Jack had a lead over Arnold Palmer going into the final hole. He also had an opportunity to match Ben Hogan’s US Open scoring record. With the tournament on line and the scoring record in his sites, he faced those 238 yards to an uphill green. He took out his one iron and hit probably the purest 1 iron shots in golf history to 20 feet from the pin. He made the putt, tied the record and sealed the tournament.
Facing a shot which was 100 yards less, but still to that uphill green with the iconic Baltusrol Clubhouse in the background, I had no record on the line, and no tournament on the line. What was on the line was whether I could birdie the final hole as I had done at Valhalla, and shoot an 86 on this difficult course. I lined up my shot, took my club back and then hit behind the ball by several inches, sending a divot about as far as I hit the ball, 90 yards. 90 yards, when I needed 138. I then pitched over the bunker to 15 feet from the pin, but missed my par putt by just a few inches to the right of the hole. My final score was an 88. I didn’t ask Beau what his score was, but as I mentioned earlier, I do know that he had more birdies than I had pars, so he probably shot under par.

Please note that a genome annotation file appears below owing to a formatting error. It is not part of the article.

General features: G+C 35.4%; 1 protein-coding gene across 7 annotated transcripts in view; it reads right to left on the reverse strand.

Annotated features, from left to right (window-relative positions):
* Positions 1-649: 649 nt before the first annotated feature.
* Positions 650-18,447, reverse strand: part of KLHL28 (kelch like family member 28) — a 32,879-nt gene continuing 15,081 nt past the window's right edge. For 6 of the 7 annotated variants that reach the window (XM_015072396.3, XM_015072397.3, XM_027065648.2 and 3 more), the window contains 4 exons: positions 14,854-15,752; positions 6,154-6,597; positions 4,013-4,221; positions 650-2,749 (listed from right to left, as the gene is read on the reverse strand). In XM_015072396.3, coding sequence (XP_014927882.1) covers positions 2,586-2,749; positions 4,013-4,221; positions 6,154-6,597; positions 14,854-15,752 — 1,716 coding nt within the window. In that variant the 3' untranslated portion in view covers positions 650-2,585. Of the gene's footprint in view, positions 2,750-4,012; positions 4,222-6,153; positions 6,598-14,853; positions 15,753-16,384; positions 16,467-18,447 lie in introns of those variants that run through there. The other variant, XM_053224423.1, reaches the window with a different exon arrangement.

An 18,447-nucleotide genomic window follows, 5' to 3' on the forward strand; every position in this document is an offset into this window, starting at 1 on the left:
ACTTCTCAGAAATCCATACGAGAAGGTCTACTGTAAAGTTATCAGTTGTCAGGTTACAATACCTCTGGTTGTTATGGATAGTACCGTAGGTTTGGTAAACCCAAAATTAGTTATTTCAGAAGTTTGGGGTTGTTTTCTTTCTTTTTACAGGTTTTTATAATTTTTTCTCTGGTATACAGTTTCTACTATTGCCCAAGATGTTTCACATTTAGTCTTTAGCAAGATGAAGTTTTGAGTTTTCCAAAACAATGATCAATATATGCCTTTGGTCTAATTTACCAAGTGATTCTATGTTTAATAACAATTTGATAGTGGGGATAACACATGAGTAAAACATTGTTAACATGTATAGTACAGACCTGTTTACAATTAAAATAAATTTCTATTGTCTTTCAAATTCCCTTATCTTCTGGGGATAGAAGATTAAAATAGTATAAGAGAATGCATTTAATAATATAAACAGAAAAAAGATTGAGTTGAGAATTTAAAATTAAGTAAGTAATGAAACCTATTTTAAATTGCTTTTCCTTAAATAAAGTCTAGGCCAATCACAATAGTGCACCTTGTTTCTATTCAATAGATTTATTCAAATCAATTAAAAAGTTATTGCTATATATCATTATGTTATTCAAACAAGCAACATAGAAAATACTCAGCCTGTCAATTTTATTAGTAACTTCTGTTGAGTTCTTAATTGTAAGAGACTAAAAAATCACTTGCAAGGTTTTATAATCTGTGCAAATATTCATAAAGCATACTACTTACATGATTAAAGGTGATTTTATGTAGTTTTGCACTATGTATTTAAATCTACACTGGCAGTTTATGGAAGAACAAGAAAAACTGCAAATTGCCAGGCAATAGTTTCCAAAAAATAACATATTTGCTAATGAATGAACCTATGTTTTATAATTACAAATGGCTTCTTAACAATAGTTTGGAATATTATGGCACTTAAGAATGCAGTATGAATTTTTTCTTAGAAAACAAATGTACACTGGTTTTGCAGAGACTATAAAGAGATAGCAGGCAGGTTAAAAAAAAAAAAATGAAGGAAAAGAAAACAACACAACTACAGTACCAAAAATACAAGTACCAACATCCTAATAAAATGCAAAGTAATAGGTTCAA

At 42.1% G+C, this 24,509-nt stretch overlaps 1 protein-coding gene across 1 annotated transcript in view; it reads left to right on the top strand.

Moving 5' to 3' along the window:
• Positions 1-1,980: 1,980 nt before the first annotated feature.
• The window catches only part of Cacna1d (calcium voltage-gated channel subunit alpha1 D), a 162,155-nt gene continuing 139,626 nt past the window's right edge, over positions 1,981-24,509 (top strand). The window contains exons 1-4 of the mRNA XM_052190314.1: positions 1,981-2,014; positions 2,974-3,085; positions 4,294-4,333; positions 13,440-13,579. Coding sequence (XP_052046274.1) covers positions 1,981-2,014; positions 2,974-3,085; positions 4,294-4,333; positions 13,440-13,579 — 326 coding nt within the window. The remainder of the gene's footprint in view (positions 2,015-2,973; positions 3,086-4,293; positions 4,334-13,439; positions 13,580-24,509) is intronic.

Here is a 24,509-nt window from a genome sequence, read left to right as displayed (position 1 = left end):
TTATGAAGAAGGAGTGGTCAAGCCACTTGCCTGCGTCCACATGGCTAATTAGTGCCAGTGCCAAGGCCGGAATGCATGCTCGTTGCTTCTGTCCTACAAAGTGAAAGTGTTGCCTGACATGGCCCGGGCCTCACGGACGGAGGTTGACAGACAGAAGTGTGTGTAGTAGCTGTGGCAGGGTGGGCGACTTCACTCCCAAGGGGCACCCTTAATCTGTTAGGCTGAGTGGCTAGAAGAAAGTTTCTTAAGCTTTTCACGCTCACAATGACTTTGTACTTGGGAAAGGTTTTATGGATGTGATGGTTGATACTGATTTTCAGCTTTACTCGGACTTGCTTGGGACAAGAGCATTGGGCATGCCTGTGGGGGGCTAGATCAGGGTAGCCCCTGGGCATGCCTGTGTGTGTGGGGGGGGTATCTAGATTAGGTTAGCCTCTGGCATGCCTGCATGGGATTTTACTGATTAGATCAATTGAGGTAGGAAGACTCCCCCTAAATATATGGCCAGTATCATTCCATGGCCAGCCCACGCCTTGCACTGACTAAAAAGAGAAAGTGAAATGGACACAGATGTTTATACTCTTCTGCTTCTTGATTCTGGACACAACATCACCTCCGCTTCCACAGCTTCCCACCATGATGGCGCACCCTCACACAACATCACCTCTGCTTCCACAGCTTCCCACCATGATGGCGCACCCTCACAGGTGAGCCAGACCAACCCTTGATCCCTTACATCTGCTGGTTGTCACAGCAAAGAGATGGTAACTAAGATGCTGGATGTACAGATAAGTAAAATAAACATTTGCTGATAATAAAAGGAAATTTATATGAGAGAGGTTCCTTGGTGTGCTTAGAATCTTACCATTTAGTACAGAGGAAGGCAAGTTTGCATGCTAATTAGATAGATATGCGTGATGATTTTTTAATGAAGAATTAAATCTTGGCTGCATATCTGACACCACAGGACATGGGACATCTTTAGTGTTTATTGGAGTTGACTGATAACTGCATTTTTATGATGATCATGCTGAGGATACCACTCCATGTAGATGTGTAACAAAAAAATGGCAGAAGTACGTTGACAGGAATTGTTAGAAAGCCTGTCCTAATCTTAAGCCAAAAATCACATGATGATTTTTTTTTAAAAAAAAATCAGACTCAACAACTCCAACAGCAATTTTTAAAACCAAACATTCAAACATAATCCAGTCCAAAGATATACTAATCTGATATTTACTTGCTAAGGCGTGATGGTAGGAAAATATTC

Following our early morning round on the Lower Course Beau, Brian and I took a short break before heading to the upper course. Beau and I stopped by the halfway house to grab a quick bite to eat. We had been very conscious of our pace on the Lower Course as there were several member groups teeing off behind us. This would not be the case on the Upper Course. On it we expected a more relaxed round. Throughout the first round, both Beau and Brian had remarked several times, that I would love the Upper Course. The starter also mentioned this after we finished our first round and headed toward the Upper Course. I took all of this to mean that it would be more forgiving. In other words, less punishing for my errant shots. With that in mind I was somewhat surprised when I looked at the scorecard for the Upper Course and saw that there was very little difference in the rating when compared to the Lower Course. The rating was 72.5 versus 72.8 and the slope was higher, 142 versus 140. Additionally, the Upper Course was 100 yards longer than the lower course.
Following our quick lunch, Beau and I met Brian on the first tee of the Upper Course. As was the case with the opening hole on the Lower Course, the opening hole on the Upper course is a short par 5. I hit my drive to the rough.
Brian continued to manage my game and advised that I not go for the green from the rough. I laid up and had an easy approach shot to the green. My ball stopped pin high leaving a 40 foot birdie putt. Unlike the first hole on the Lower Course, I couldn’t get the ball in the hole without taking three putts. My second round of the day opened with a three putt bogey. I have made par or birdie on the opening hole on most of the courses I’d played during my Top 100 Course Tour. I was hoping that since I had now broken that string, I’d also break the string of making a double bogey on the second hole.